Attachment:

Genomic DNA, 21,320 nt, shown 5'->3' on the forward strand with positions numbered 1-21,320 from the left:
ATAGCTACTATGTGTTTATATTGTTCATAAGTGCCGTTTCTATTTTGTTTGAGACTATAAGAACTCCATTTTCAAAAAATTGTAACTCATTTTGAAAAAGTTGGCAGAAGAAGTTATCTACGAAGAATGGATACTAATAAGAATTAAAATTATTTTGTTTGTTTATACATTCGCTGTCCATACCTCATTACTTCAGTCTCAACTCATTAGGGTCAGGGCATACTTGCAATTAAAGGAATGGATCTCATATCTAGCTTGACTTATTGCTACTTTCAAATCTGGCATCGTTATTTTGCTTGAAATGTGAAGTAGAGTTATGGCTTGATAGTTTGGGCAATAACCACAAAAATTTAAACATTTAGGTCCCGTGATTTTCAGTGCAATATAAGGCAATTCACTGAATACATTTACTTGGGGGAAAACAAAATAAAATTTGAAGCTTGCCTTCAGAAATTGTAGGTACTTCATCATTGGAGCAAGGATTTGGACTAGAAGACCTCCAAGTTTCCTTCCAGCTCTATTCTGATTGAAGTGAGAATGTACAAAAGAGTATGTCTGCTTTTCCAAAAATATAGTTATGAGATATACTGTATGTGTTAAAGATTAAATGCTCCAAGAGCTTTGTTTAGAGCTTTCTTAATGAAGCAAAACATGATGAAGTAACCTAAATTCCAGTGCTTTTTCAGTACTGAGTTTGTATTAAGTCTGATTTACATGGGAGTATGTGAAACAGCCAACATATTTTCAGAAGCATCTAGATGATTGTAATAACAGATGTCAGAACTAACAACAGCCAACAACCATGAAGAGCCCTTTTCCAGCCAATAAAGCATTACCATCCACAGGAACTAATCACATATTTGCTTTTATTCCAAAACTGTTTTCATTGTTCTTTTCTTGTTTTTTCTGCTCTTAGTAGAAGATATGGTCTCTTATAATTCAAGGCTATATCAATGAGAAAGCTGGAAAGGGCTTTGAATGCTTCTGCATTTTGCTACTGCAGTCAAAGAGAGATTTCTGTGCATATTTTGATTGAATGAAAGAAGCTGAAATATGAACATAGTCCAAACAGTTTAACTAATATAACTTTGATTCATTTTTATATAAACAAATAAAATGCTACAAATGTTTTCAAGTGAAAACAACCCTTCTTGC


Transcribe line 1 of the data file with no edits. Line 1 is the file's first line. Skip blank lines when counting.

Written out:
Genomic DNA, 21,320 nt, shown 5'->3' on the forward strand with positions numbered 1-21,320 from the left: